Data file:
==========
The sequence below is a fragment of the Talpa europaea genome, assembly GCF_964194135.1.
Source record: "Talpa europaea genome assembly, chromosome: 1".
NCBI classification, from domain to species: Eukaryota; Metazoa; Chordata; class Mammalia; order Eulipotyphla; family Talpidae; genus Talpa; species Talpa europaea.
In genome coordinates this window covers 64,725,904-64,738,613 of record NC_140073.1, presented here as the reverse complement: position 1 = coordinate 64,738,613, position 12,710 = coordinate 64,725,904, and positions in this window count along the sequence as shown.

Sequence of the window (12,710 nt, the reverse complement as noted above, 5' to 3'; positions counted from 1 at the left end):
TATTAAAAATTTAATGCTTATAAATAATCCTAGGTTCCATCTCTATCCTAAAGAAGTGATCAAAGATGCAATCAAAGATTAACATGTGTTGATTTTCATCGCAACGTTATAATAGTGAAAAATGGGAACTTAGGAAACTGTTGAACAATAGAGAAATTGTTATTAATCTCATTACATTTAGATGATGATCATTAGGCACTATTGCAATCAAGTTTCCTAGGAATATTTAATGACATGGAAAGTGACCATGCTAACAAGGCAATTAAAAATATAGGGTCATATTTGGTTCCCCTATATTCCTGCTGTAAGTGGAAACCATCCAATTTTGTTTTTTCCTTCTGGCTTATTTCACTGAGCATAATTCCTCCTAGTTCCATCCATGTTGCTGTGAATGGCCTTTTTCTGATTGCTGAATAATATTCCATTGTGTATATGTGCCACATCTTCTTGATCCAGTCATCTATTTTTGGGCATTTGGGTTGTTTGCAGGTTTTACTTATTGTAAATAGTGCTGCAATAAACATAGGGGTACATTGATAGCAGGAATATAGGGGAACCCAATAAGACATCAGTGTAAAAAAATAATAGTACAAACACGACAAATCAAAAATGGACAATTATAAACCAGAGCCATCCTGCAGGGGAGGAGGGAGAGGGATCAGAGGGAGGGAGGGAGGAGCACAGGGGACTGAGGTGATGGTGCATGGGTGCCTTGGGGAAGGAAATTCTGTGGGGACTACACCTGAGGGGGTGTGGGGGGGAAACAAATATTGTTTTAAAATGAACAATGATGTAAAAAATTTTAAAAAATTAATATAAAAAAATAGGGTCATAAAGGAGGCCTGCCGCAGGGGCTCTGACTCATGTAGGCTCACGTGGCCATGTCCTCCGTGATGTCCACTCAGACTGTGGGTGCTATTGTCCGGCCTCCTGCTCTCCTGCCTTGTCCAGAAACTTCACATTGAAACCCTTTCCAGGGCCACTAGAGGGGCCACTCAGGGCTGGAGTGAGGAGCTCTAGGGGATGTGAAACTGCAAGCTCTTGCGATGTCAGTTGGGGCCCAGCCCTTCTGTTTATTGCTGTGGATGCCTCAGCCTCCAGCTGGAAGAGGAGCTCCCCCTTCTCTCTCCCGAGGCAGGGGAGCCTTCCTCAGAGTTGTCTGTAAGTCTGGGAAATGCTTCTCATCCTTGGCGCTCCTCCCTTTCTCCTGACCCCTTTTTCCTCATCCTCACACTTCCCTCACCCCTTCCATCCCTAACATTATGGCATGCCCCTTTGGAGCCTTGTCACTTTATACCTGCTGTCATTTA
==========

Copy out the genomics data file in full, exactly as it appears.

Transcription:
The sequence below is a fragment of the Talpa europaea genome, assembly GCF_964194135.1.
Source record: "Talpa europaea genome assembly, chromosome: 1".
NCBI classification, from domain to species: Eukaryota; Metazoa; Chordata; class Mammalia; order Eulipotyphla; family Talpidae; genus Talpa; species Talpa europaea.
In genome coordinates this window covers 64,725,904-64,738,613 of record NC_140073.1, presented here as the reverse complement: position 1 = coordinate 64,738,613, position 12,710 = coordinate 64,725,904, and positions in this window count along the sequence as shown.

Sequence of the window (12,710 nt, the reverse complement as noted above, 5' to 3'; positions counted from 1 at the left end):
TATTAAAAATTTAATGCTTATAAATAATCCTAGGTTCCATCTCTATCCTAAAGAAGTGATCAAAGATGCAATCAAAGATTAACATGTGTTGATTTTCATCGCAACGTTATAATAGTGAAAAATGGGAACTTAGGAAACTGTTGAACAATAGAGAAATTGTTATTAATCTCATTACATTTAGATGATGATCATTAGGCACTATTGCAATCAAGTTTCCTAGGAATATTTAATGACATGGAAAGTGACCATGCTAACAAGGCAATTAAAAATATAGGGTCATATTTGGTTCCCCTATATTCCTGCTGTAAGTGGAAACCATCCAATTTTGTTTTTTCCTTCTGGCTTATTTCACTGAGCATAATTCCTCCTAGTTCCATCCATGTTGCTGTGAATGGCCTTTTTCTGATTGCTGAATAATATTCCATTGTGTATATGTGCCACATCTTCTTGATCCAGTCATCTATTTTTGGGCATTTGGGTTGTTTGCAGGTTTTACTTATTGTAAATAGTGCTGCAATAAACATAGGGGTACATTGATAGCAGGAATATAGGGGAACCCAATAAGACATCAGTGTAAAAAAATAATAGTACAAACACGACAAATCAAAAATGGACAATTATAAACCAGAGCCATCCTGCAGGGGAGGAGGGAGAGGGATCAGAGGGAGGGAGGGAGGAGCACAGGGGACTGAGGTGATGGTGCATGGGTGCCTTGGGGAAGGAAATTCTGTGGGGACTACACCTGAGGGGGTGTGGGGGGGAAACAAATATTGTTTTAAAATGAACAATGATGTAAAAAATTTTAAAAAATTAATATAAAAAAATAGGGTCATAAAGGAGGCCTGCCGCAGGGGCTCTGACTCATGTAGGCTCACGTGGCCATGTCCTCCGTGATGTCCACTCAGACTGTGGGTGCTATTGTCCGGCCTCCTGCTCTCCTGCCTTGTCCAGAAACTTCACATTGAAACCCTTTCCAGGGCCACTAGAGGGGCCACTCAGGGCTGGAGTGAGGAGCTCTAGGGGATGTGAAACTGCAAGCTCTTGCGATGTCAGTTGGGGCCCAGCCCTTCTGTTTATTGCTGTGGATGCCTCAGCCTCCAGCTGGAAGAGGAGCTCCCCCTTCTCTCTCCCGAGGCAGGGGAGCCTTCCTCAGAGTTGTCTGTAAGTCTGGGAAATGCTTCTCATCCTTGGCGCTCCTCCCTTTCTCCTGACCCCTTTTTCCTCATCCTCACACTTCCCTCACCCCTTCCATCCCTAACATTATGGCATGCCCCTTTGGAGCCTTGTCACTTTATACCTGCTGTCATTTA